Pre-Employment Assessments: They Benefit Candidates Too
Hiring assessments are a hot topic for talent management articles; but all too often these discussions are one-sided. We typically focus on the benefits they bring to the hiring managers, recruiters, and employer organizations. But what about the job seekers? What do they get out of being put through this, sometimes rigorous, process? Most applicants don’t like assessments because they see them as a hurdle to obtaining employment. Assessments can make the process much longer, and can even be anxiety-inducing! This is my view: it’s all about perspective! Working at a science-driven talent management company, I know a lot about assessments, and how helpful they can be to applicants, not just employers. If you are being asked to take a pre-employment assessment, or are asking your candidates to take one, here are some of the main ways candidates benefit:
Is this the right job for me?
You’ll spend a good part of your life at work. Do you really want to work at a place where you don’t fit? During the selection process, employers are making sure you are the right fit for the job and the culture, but this is a two-way street. Applicants should be looking at that too, and passing an assessment is likely to be a good indicator of a match between what the job seeker and the company want.
Surpass the competition.
Landing a job is all about demonstrating your potential and worth to the prospective employer. You invest time in your resume, cover letter, and researching the company. One problem: everyone does this. Passing an assessment gives you an advantage over all those candidates who scored lower than you and puts you closer to the top of the list. Once you clear this hurdle, you’re one step closer to landing an interview!
Level the playing field.
Recent graduates or applicants without a lot of work experience often find themselves feeling like their resumes alone are not enough. The competition is fierce, and you need to prove that you are a strong candidate for the job. Assessment scores will allow you to show the prospective employer that you are a worthy contender. Further, there is 100+ years of research and legal precedent for how poorly hiring managers are at accurately evaluating candidates. Assessments ensure you are evaluated fairly and held to job-related standards that are free of bias or discrimination. Interviews and evaluations after the assessments are less likely to be biased when hiring managers consult assessment results.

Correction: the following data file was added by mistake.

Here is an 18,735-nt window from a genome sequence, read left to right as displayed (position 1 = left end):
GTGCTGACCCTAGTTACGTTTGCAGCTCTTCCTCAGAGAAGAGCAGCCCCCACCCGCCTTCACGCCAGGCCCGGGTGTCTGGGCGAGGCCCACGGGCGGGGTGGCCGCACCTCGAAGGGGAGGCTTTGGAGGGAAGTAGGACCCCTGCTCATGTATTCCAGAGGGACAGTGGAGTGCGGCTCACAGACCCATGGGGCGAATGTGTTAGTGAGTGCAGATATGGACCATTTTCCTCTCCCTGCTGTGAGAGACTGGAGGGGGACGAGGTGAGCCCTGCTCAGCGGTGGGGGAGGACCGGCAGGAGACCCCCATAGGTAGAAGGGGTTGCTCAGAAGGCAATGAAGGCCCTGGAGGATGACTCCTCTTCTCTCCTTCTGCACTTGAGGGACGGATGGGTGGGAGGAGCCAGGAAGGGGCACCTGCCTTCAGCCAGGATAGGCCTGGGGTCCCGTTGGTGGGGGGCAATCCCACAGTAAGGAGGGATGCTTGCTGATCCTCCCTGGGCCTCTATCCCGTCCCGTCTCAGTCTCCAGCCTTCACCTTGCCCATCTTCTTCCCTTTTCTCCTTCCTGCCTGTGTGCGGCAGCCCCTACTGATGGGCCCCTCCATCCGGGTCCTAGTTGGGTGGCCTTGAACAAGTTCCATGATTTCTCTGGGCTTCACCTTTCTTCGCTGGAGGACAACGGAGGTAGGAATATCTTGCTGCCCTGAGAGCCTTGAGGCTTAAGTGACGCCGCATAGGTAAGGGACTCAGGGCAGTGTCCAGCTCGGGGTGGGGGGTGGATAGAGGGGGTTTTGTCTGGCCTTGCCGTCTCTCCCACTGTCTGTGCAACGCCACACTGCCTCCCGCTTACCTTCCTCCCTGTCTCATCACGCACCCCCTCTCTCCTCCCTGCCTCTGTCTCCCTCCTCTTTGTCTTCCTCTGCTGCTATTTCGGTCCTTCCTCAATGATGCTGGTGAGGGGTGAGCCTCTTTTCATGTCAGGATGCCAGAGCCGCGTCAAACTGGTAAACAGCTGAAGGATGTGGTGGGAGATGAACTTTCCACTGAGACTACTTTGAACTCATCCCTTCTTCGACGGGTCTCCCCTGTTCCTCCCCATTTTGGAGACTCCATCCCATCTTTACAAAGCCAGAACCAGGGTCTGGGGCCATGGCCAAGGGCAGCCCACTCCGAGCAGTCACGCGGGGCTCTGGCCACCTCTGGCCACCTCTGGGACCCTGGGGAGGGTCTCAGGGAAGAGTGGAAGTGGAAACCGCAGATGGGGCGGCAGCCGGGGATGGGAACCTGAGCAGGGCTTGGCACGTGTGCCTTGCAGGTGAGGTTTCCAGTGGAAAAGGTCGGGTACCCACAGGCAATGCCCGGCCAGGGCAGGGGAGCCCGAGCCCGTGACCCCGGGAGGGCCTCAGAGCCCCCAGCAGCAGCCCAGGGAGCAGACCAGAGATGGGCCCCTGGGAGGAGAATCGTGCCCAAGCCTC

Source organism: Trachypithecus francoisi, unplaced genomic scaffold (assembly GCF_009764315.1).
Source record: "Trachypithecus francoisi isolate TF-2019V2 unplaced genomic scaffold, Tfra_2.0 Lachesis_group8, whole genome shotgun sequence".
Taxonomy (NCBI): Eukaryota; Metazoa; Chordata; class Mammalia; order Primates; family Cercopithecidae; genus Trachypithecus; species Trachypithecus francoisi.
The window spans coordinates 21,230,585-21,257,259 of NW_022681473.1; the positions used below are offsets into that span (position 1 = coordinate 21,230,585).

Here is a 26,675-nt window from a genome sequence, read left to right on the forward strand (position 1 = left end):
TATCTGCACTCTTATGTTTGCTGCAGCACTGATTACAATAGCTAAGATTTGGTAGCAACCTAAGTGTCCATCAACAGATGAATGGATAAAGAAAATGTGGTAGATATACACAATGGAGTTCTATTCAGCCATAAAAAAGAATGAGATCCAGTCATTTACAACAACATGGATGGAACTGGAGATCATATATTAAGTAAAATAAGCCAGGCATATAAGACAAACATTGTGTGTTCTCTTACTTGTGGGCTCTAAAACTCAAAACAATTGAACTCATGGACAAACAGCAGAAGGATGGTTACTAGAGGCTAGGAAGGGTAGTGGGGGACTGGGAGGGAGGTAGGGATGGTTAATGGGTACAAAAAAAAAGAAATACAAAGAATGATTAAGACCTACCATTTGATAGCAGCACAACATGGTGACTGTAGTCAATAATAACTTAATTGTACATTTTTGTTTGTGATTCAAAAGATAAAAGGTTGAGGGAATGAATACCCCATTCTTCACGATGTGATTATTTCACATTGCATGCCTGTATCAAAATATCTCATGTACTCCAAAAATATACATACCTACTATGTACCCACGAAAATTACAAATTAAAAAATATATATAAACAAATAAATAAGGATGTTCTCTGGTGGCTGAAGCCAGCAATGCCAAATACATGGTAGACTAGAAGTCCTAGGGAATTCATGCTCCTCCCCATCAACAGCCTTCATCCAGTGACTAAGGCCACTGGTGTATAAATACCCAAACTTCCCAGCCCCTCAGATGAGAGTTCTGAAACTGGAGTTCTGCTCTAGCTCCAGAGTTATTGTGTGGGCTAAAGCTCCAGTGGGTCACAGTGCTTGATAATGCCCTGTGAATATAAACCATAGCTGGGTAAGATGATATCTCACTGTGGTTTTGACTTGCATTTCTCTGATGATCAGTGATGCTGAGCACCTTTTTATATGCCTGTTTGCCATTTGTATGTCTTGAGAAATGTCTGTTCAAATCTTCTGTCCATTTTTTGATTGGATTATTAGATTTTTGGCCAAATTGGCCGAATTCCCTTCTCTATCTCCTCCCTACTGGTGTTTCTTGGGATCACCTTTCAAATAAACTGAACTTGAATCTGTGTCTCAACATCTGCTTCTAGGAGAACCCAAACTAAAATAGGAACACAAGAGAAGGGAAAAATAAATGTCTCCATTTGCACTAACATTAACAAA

Everyone wants to work with a great team with people who share the same organizational values, do their jobs well, and whose personalities fit the company culture and the job. Once you’re hired, you’ll know that the rest of the employees had to meet the same high standards for employment, and your company is more likely to have a strong, cohesive culture.
Understand the job.
Assessments often communicate the demands and work environment you can expect to encounter on the job. Is a significant amount of time spent asking you to describe how you would communicate? Expect effective communication to be crucial on the job. As you respond to items you may also begin to better understand your strengths and opportunities. For example, if you’re unsure your responses to hypothetical team scenarios are “the best” – perhaps it’s worth analyzing your tendencies and strategies for working with others. If your potential employers share takeaways from the assessments with you, this can also be an invaluable source of information.
Even though the job search process, and some hiring assessments in particular, can be challenging, remember that these tools are put in place to match the right candidate with the right position in the right organization. When assessments are validated, science-based, and designed with the candidate in mind, they will guide you to a job that is just right for you.
Have questions about hiring assessments? Check out our eBook, designed to educate you on all aspects of assessments, including types, benefits, and how to overcome common objections to using them.